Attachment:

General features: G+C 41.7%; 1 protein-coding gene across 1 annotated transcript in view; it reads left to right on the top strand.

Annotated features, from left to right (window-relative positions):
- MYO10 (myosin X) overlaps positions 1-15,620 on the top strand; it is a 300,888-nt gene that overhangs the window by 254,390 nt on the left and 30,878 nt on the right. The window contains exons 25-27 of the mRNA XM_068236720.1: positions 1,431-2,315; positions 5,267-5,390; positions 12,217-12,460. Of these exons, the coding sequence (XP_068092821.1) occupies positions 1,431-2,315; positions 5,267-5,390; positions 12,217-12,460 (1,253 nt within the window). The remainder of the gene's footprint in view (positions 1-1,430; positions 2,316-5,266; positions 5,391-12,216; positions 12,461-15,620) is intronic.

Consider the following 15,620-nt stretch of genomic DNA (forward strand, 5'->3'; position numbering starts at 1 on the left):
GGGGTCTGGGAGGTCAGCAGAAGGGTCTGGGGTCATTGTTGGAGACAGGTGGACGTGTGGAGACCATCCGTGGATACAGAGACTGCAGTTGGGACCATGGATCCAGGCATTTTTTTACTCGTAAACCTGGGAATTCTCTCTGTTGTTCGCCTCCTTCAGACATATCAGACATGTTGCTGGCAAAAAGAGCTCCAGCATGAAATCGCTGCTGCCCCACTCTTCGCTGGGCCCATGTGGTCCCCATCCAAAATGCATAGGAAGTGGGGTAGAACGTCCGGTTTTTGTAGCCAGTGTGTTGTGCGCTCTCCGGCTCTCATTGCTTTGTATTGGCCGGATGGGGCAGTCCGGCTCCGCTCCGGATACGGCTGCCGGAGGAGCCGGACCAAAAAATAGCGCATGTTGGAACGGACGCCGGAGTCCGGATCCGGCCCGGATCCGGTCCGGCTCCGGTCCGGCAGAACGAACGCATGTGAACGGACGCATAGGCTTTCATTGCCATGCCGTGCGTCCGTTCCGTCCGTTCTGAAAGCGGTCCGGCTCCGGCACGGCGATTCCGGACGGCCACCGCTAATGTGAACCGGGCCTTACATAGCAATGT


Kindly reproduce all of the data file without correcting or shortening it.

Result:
General features: G+C 41.7%; 1 protein-coding gene across 1 annotated transcript in view; it reads left to right on the top strand.

Annotated features, from left to right (window-relative positions):
- MYO10 (myosin X) overlaps positions 1-15,620 on the top strand; it is a 300,888-nt gene that overhangs the window by 254,390 nt on the left and 30,878 nt on the right. The window contains exons 25-27 of the mRNA XM_068236720.1: positions 1,431-2,315; positions 5,267-5,390; positions 12,217-12,460. Of these exons, the coding sequence (XP_068092821.1) occupies positions 1,431-2,315; positions 5,267-5,390; positions 12,217-12,460 (1,253 nt within the window). The remainder of the gene's footprint in view (positions 1-1,430; positions 2,316-5,266; positions 5,391-12,216; positions 12,461-15,620) is intronic.

Consider the following 15,620-nt stretch of genomic DNA (forward strand, 5'->3'; position numbering starts at 1 on the left):
GGGGTCTGGGAGGTCAGCAGAAGGGTCTGGGGTCATTGTTGGAGACAGGTGGACGTGTGGAGACCATCCGTGGATACAGAGACTGCAGTTGGGACCATGGATCCAGGCATTTTTTTACTCGTAAACCTGGGAATTCTCTCTGTTGTTCGCCTCCTTCAGACATATCAGACATGTTGCTGGCAAAAAGAGCTCCAGCATGAAATCGCTGCTGCCCCACTCTTCGCTGGGCCCATGTGGTCCCCATCCAAAATGCATAGGAAGTGGGGTAGAACGTCCGGTTTTTGTAGCCAGTGTGTTGTGCGCTCTCCGGCTCTCATTGCTTTGTATTGGCCGGATGGGGCAGTCCGGCTCCGCTCCGGATACGGCTGCCGGAGGAGCCGGACCAAAAAATAGCGCATGTTGGAACGGACGCCGGAGTCCGGATCCGGCCCGGATCCGGTCCGGCTCCGGTCCGGCAGAACGAACGCATGTGAACGGACGCATAGGCTTTCATTGCCATGCCGTGCGTCCGTTCCGTCCGTTCTGAAAGCGGTCCGGCTCCGGCACGGCGATTCCGGACGGCCACCGCTAATGTGAACCGGGCCTTACATAGCAATGT